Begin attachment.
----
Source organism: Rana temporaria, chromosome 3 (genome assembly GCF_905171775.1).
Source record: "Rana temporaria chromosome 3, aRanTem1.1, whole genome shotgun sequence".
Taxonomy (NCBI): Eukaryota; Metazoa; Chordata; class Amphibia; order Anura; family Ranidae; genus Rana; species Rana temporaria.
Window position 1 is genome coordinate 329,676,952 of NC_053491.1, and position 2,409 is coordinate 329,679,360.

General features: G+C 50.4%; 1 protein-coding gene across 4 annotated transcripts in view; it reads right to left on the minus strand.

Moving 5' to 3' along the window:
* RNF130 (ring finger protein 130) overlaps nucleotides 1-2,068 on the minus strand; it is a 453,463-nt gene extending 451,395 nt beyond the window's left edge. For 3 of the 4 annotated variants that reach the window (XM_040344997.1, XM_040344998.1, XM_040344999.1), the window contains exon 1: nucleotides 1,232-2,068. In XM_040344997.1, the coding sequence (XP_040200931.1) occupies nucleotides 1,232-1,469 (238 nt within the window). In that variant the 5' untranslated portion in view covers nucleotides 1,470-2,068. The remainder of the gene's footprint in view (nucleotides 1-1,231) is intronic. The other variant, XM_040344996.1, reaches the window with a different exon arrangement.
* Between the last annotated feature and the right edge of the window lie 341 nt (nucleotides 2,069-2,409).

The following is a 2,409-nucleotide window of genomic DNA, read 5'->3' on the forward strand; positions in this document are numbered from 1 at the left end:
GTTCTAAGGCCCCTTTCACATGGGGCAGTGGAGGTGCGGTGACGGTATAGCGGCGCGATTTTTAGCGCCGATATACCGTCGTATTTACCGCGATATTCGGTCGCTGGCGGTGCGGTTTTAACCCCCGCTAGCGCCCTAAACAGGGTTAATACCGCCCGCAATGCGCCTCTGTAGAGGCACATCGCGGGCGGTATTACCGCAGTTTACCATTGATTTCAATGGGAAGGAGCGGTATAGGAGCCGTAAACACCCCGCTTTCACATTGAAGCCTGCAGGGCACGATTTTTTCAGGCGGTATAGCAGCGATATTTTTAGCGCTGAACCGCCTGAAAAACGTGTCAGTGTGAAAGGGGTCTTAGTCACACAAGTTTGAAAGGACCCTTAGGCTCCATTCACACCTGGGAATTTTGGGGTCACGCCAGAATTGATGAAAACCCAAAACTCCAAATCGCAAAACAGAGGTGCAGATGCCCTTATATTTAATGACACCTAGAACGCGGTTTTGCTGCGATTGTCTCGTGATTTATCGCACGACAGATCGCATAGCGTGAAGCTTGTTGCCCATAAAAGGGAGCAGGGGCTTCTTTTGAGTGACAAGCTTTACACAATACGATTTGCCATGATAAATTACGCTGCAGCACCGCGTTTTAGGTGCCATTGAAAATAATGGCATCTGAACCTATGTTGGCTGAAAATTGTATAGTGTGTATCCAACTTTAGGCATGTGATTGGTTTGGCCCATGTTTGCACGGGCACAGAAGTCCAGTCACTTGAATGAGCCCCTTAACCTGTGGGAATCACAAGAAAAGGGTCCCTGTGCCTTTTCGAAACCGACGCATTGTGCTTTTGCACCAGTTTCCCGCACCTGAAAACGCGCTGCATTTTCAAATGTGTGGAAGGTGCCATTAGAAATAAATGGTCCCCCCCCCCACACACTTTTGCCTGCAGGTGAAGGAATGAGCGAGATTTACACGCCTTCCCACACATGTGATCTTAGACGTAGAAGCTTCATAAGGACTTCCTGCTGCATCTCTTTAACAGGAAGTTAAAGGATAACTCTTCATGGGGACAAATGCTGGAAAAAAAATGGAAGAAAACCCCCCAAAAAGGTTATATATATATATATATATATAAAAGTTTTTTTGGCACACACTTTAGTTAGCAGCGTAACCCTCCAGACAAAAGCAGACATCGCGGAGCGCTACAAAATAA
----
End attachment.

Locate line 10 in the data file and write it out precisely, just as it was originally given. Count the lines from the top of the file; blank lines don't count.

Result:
GTTCTAAGGCCCCTTTCACATGGGGCAGTGGAGGTGCGGTGACGGTATAGCGGCGCGATTTTTAGCGCCGATATACCGTCGTATTTACCGCGATATTCGGTCGCTGGCGGTGCGGTTTTAACCCCCGCTAGCGCCCTAAACAGGGTTAATACCGCCCGCAATGCGCCTCTGTAGAGGCACATCGCGGGCGGTATTACCGCAGTTTACCATTGATTTCAATGGGAAGGAGCGGTATAGGAGCCGTAAACACCCCGCTTTCACATTGAAGCCTGCAGGGCACGATTTTTTCAGGCGGTATAGCAGCGATATTTTTAGCGCTGAACCGCCTGAAAAACGTGTCAGTGTGAAAGGGGTCTTAGTCACACAAGTTTGAAAGGACCCTTAGGCTCCATTCACACCTGGGAATTTTGGGGTCACGCCAGAATTGATGAAAACCCAAAACTCCAAATCGCAAAACAGAGGTGCAGATGCCCTTATATTTAATGACACCTAGAACGCGGTTTTGCTGCGATTGTCTCGTGATTTATCGCACGACAGATCGCATAGCGTGAAGCTTGTTGCCCATAAAAGGGAGCAGGGGCTTCTTTTGAGTGACAAGCTTTACACAATACGATTTGCCATGATAAATTACGCTGCAGCACCGCGTTTTAGGTGCCATTGAAAATAATGGCATCTGAACCTATGTTGGCTGAAAATTGTATAGTGTGTATCCAACTTTAGGCATGTGATTGGTTTGGCCCATGTTTGCACGGGCACAGAAGTCCAGTCACTTGAATGAGCCCCTTAACCTGTGGGAATCACAAGAAAAGGGTCCCTGTGCCTTTTCGAAACCGACGCATTGTGCTTTTGCACCAGTTTCCCGCACCTGAAAACGCGCTGCATTTTCAAATGTGTGGAAGGTGCCATTAGAAATAAATGGTCCCCCCCCCCACACACTTTTGCCTGCAGGTGAAGGAATGAGCGAGATTTACACGCCTTCCCACACATGTGATCTTAGACGTAGAAGCTTCATAAGGACTTCCTGCTGCATCTCTTTAACAGGAAGTTAAAGGATAACTCTTCATGGGGACAAATGCTGGAAAAAAAATGGAAGAAAACCCCCCAAAAAGGTTATATATATATATATATATATAAAAGTTTTTTTGGCACACACTTTAGTTAGCAGCGTAACCCTCCAGACAAAAGCAGACATCGCGGAGCGCTACAAAATAA